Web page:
During the 1998–99 UEFA Cup, a knife was thrown at Italian footballer Dino Baggio, from Parma F.C. by Polish supporters (allegedly Wisła Kraków fans), injuring him in the head.[83] Supporters of Legia Warszawa also attracted negative attention after in Lithuania during the match against Vetra Vilnius on 10 July 2007.

The most notable hooligan incidents happened in Kraków where supporters of the Wisła Kraków and KS Cracovia teams have a rivalry that reportedly extended to killings of opposing fans.

Country-wide riots involving football fans were seen in 1998 in Słupsk and 2015 in Knurów, both incidents sparked by a killing of a fan by the police.

Republic Of Ireland[edit]

Football Hooliganism was never an issue in Ireland up until the early 2000s and involved many pre match fights began to spawn in areas such as County Louth, Dublin and Derry. The behaviour of fans in these areas involved fights, racist chants and banners and many different pyrotechnic tools such as flares, smoke bombs and strobes. Often enough the away team and League of Ireland matches would be ganged up on by the home teams and attacked.


Football hooliganism has become prevalent in Russia since the beginning of the 2000s, Hooligans are associated with teams such as FC Spartak Moscow (Gladiators, Shkola, Union), FC Lokomotiv Moscow (Red-Green's, Vikings, BHZ, Trains Team), PFC CSKA Moscow (RBW, Gallant Steeds, Yaroslavka, Einfach Jugend), FC Dynamo Moscow (Capitals, 9-ka), FC Torpedo Moscow (Tubes, TroubleMakers) – all from Moscow – and FC Zenit Saint Petersburg (Music Hall, Coalition, Snakes Firm) from Saint Petersburg. Russian hooligans often show an underlying resentment towards Russia's perceived political rivals.[84][85][86][87][88][89] At the UEFA Euro 2016 tournament, 50 Russian fans were deported and the international team fined €150,000 following co-ordinated violent attacks.[90]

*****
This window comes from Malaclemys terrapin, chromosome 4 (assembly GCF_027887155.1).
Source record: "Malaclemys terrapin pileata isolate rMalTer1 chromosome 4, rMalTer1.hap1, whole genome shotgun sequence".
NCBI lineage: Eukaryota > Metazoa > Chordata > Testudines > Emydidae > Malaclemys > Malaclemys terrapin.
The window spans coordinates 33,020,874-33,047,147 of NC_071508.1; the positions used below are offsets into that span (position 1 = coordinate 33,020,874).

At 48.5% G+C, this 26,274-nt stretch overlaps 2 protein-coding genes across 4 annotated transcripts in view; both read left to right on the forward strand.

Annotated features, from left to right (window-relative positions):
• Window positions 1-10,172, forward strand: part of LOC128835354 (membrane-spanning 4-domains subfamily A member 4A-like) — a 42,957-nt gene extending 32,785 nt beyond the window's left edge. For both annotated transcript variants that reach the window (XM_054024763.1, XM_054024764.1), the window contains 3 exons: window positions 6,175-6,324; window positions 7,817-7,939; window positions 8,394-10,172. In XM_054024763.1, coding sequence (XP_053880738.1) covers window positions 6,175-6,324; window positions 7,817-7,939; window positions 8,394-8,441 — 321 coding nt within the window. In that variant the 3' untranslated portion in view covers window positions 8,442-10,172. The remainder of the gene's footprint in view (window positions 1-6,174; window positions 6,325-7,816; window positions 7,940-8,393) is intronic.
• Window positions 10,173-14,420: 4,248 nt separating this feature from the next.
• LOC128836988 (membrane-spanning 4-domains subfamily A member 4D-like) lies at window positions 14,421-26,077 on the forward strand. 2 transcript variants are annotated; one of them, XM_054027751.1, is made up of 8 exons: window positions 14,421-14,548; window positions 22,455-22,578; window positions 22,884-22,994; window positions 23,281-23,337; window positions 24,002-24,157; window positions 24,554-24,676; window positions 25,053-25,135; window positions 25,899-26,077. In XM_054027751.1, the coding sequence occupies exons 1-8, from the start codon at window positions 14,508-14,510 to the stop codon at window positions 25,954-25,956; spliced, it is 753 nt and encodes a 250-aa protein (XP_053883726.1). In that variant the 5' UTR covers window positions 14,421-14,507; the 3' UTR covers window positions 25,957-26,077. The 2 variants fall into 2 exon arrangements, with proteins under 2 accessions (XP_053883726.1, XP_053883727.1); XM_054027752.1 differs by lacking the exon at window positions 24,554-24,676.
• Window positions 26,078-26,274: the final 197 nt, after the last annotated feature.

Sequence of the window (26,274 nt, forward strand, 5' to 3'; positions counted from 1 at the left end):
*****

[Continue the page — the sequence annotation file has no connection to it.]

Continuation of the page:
The most prominent groups of hooligans are associated with Belgrade and Serbia's two main clubs, Partizan and Red Star Belgrade. They are known as the Grobari (Gravediggers) and Delije ("Heroes"), respectively. FK Rad is a less-successful Belgrade club, whose associated hooligans, known locally as "United Force", have notoriously been involved in many violent incidents.[91] On 2 December 2007, a plainclothes police officer was seriously injured when he was attacked during a Serbian Superliga match between Red Star Belgrade and Hajduk Kula.[92][93] On 14 April 2008 a football fan was killed near Novi Sad after clashes between FK Partizan's Grobari and fans of FK Vojvodina.[94] That same week, after a Red Star Belgrade-Partizan cup match, three people were injured and a bus destroyed by hooligans.[95]

On 19 September 2008 a Serbian football hooligan was sentenced to ten years in jail for an attack against a police officer at a Red Star Belgrade–Hajduk Kula game.[96] On 12 October 2010 Serbia's Euro 2012 Qualifying clash with Italy was abandoned after only 6 minutes after several Serbian fans threw flares and fireworks onto the pitch and caused severe trouble in and out of the ground.[97] Partizan Belgrade were disqualified from the UEFA Cup, after crowd trouble in Mostar, Bosnia & Herzegovina. Partizan fans threw flares and stones and fought with supporters of Zrinjski Mostar and police. Fourteen Partizan fans were convicted for the murder of Toulouse FC fan Brice Taton in Belgrade. They attacked him and other fans with baseball bats and flares while wearing surgical masks. The hooligans received up to 35 years in prison.[98]


Football hooliganism in Spain arises from three main sources. The first is racism, as some black players have been victims of ethnic slurs. Samuel Eto'o, a former FC Barcelona player from Cameroon, has denounced the problem.

The second source is the strong rivalry between Real Madrid and Barcelona. After transferring from Barcelona to Real Madrid, Luís Figo's appearance in Barcelona's Nou Camp Stadium triggered a strong reaction. The crowd threw bottles, mobile phones and other things (including a pig's head). Although nobody was injured the match was followed by a large discussion on fan violence in the Spanish Primera División.

Hooliganism is also rooted in deep political divisions arising from the General Franco fascist regime days (some Real Madrid, Atlético Madrid, Espanyol, Real Betis Balompie or Valencia CF ultras are linked to franquista groups), the communist ones, (such as Deportivo La Coruña, Athletic Club Bilbao, Sevilla FC, Celta de Vigo, Rayo Vallecano) and the independentist movements in Catalonia (like FC Barcelona), Galicia

Czech police prepare for trouble after a match by suiting up in riot gear.
This photo of a match in Lille shows the use of flares by PSV Eindhoven supporters in football hooliganism.
German football hooligans with masked faces in a 1990s match.
German police prepare for hooliganism by wearing riot gear and using police dogs.
Hooligans of "GATE 13" Panathinaiko's attacking supporters of "GATE 4" Paok and punched in field of Leoforos Alexandras stadium.
Panathinaikos fans burn "spoils" inside stadium which were gained in battles against hooligans of Olympiakos in the past year.
The aftermath of a football riot in Bryansk, Russia: broken chairs and seats.